‘Zoombombing’ with racial slur disrupts Royalton Planning Commission meeting

Valley News Staff Writer
Published: 2/16/2021 11:10:49 PM
Modified: 2/16/2021 11:10:48 PM

ROYALTON — The town Planning Commission was discussing designs for murals for a railroad underpass in South Royalton earlier this month during a meeting held on Zoom when a voice popped up that hadn’t been heard before.

To whom that voice belonged is unclear, but the person uttered a profanity and a racial slur, and the verb of the short sentence was “hate.”

“Everybody just got quiet,” Geo Honigford, a member of the Planning Commission, said Tuesday. Another board member, who was well-versed in the ways of Zoom, the online platform that has carried the bulk of government meetings during the pandemic, quickly muted the unseen speaker.

The experience left people in the Feb. 2 meeting shaken, but they continued with their discussion of the two finalists for the proposed mural. About 25 people were attending virtually, and the commission member who muted the speaker made it so that anyone seeking to speak had to ask permission, Stuart Levasseur, the commission’s chairman said Tuesday.

“That was really all there was to it,” he said.

What happened is called ‘Zoombombing,’ and it has been a feature of the pandemic. Starting last March, law enforcement agencies have warned public officials, universities, schools and any other organizations forced to rely on videoconferencing during the coronavirus lockdown that “bombing” or “raiding” of online meetings by people seeking to disrupt them or to spread hateful messages would become more commonplace.

The Boston office of the FBI reported on March 30 that two Massachusetts schools had been Zoombombed, and that in one case the raider “was visible on the video camera and displayed a swastika tattoo.”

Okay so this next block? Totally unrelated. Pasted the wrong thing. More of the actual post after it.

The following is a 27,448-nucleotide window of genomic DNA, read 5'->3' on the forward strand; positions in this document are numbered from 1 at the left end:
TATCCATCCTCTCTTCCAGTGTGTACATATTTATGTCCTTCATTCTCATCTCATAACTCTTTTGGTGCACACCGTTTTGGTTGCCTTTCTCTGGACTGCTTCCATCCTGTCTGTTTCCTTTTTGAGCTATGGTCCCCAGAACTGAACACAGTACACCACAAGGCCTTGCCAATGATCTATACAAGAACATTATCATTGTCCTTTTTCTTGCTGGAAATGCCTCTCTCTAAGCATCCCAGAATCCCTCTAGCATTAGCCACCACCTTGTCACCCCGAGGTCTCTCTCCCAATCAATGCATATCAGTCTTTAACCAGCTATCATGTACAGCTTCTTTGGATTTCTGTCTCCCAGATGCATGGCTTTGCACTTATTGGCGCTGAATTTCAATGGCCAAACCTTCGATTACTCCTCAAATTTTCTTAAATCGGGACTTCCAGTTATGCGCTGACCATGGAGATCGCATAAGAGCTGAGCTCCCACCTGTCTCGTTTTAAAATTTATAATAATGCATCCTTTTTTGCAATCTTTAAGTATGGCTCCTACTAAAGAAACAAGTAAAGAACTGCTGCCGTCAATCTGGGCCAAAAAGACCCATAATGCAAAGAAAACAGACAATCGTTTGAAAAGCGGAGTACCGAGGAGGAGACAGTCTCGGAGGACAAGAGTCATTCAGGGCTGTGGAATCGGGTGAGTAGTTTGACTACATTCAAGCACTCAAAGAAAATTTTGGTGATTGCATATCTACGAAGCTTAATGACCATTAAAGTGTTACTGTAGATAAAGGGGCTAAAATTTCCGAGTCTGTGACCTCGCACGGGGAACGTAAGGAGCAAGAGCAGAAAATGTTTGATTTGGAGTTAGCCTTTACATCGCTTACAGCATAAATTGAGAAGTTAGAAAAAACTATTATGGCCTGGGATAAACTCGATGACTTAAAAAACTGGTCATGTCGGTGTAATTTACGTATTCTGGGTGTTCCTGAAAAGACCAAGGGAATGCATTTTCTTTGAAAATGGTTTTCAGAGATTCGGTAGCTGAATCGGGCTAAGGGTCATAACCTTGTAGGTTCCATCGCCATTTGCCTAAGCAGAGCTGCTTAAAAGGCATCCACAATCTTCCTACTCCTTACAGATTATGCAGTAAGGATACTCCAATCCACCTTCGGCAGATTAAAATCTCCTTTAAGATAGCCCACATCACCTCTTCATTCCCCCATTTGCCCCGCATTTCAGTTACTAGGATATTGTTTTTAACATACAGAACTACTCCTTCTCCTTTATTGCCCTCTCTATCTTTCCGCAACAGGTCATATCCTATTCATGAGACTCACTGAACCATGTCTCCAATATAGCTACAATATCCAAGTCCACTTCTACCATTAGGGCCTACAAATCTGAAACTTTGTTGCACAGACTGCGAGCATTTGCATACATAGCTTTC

Vermont State Police put out a set of recommendations for families to follow as they planned Thanksgiving Day virtual meetings. Those included setting up a password for the meeting, disabling a function that allows participants to join the meeting before the host, setting up a “waiting room” that allows the host to control who enters the meeting, and allowing only authenticated users to join a meeting.

And Zoom has also issued a “security white paper” that outlines measures users can take to keep their meetings safe from intrusions.

While the FBI urges people who have been “the victim of a teleconference hijacking” to contact the bureau’s Internet Crime Complaint Center, Levasseur and Honigford said they didn’t see the need to get law enforcement involved.

“I don’t think the level of damage is there to warrant a further investigation,” Levasseur said. Such attacks tend to be random, with Zoombombers, who could live far from the Upper Valley, using bots to find links to open meetings, he said, so the commission’s Feb. 2 meeting was a target of opportunity.

“I don’t know,” Honigford said. “Was a law broken? It was a public meeting. It was shocking, disheartening.” Had Sarah Danly, the quick-thinking commission member who shut the interloper down, not been there it likely would have been even more unsettling. Efforts to reach Danly on Tuesday were unsuccessful.

The commission has taken steps to make its meetings more secure, Levasseur said.

Alex Hanson can be reached at ahanson@vnews.com or 603-727-3207.

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